Impacting quality of life for patients with advanced cancer with a structured multidisciplinary intervention: A randomized controlled trial

Teresa A. Rummans, Matthew M. Clark, Jeff A. Sloan, Marlene H. Frost, John Michael Bostwick, Pamela J. Atherton, Mary E. Johnson, Gail Gamble, Jarrett Richardson, Paul Brown, James Martensen, Janis Miller, Katherine Piderman, Mashele Huschka, Jean Girardi, Jean Hanson

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232 Scopus citations


Purpose: The primary goal of this study was to evaluate the feasibility and effectiveness of a structured, multidisciplinary intervention targeted to maintain the overall quality of life (QOL), which is more comprehensive than psychosocial distress, of patients undergoing radiation therapy for advanced-stage cancer. Patients and Methods: Radiation therapy patients with advanced cancer and an estimated 5-year survival rate of 0% to 50% were randomly assigned to either an eight-session structured multidisciplinary intervention arm or a standard care arm. The eight 90-minute sessions addressed the five domains of QOL including cognitive, physical, emotional, spiritual, and social functioning. The primary end point of maintaining overall QOL was assessed by a single-item linear analog scale (Linear Analog Scale of Assessment or modified Spitzer Uniscale). QOL was assessed at baseline, week 4 (end of multidisciplinary intervention), week 8, and week 27. Results: Of the 103 participants, overall QOL at week 4 was maintained by the patients in the intervention (n = 49), whereas QOL at week 4 significantly decreased for patients in the control group (n = 54). This change reflected a 3-point increase from baseline in the intervention group and a 9-point decrease from baseline in the control group (P = .009). Intervention participants maintained their QOL, and controls gradually returned to baseline by the end of the 6-month follow-up period. Conclusion: Although intervention participants maintained and actually improved their QOL during radiation therapy, control participants experienced a significant decrease in their QOL. Thus, a structured multidisciplinary intervention can help maintain or even improve QOL in patients with advanced cancer who are undergoing cancer treatment.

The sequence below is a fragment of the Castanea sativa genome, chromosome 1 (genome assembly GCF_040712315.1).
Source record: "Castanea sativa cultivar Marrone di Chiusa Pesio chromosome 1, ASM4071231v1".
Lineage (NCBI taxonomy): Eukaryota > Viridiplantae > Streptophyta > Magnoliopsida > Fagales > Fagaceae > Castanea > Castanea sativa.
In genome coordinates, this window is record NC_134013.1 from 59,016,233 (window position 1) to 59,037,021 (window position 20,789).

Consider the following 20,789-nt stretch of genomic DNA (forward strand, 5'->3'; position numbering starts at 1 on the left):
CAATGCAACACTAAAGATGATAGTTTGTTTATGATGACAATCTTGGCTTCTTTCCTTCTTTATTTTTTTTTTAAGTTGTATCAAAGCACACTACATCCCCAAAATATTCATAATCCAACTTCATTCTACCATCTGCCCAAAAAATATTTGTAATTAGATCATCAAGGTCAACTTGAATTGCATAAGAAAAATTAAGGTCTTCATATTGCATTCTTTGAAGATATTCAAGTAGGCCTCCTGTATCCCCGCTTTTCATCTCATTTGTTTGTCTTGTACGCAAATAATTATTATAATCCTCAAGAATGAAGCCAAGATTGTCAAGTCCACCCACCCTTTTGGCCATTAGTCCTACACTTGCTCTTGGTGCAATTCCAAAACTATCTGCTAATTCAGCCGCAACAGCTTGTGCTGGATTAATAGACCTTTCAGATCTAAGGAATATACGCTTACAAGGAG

Original languageEnglish (US)
Pages (from-to)635-642
Number of pages8
JournalJournal of Clinical Oncology
Issue number4
StatePublished - Feb 1 2006

ASJC Scopus subject areas

  • Oncology
  • Cancer Research


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